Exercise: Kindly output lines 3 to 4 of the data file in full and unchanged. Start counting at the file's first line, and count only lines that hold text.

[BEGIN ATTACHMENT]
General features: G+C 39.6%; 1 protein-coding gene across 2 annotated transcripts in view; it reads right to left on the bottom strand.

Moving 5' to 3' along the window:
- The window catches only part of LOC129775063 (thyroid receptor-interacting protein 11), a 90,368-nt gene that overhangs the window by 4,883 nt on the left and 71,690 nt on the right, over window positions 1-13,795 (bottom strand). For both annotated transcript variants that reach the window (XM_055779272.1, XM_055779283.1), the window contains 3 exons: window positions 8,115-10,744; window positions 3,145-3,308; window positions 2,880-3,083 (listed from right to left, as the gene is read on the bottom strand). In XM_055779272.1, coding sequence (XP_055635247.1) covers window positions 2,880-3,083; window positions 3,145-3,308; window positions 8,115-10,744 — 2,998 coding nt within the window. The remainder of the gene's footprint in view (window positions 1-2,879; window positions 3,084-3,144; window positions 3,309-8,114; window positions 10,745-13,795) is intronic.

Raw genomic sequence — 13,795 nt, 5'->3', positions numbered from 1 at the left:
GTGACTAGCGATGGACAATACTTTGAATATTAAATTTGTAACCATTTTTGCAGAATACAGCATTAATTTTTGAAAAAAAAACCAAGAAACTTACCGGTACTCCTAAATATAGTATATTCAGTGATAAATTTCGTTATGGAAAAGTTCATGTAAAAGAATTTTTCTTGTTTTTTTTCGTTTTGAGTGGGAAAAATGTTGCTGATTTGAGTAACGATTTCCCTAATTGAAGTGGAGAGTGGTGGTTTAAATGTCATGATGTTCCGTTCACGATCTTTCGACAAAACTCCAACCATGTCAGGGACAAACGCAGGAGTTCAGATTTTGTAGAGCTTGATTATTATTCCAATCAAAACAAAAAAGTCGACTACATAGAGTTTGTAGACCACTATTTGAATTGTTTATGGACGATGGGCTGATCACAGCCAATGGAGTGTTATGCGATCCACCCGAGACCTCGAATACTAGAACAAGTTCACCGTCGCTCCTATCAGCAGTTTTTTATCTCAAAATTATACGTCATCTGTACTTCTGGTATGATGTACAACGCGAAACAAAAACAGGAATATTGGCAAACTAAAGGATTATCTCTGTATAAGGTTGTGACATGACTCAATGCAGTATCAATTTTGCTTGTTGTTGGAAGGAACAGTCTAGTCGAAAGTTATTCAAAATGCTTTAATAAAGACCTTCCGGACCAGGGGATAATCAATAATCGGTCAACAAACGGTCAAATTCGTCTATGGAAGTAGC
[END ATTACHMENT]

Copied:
- The window catches only part of LOC129775063 (thyroid receptor-interacting protein 11), a 90,368-nt gene that overhangs the window by 4,883 nt on the left and 71,690 nt on the right, over window positions 1-13,795 (bottom strand). For both annotated transcript variants that reach the window (XM_055779272.1, XM_055779283.1), the window contains 3 exons: window positions 8,115-10,744; window positions 3,145-3,308; window positions 2,880-3,083 (listed from right to left, as the gene is read on the bottom strand). In XM_055779272.1, coding sequence (XP_055635247.1) covers window positions 2,880-3,083; window positions 3,145-3,308; window positions 8,115-10,744 — 2,998 coding nt within the window. The remainder of the gene's footprint in view (window positions 1-2,879; window positions 3,084-3,144; window positions 3,309-8,114; window positions 10,745-13,795) is intronic.

Raw genomic sequence — 13,795 nt, 5'->3', positions numbered from 1 at the left: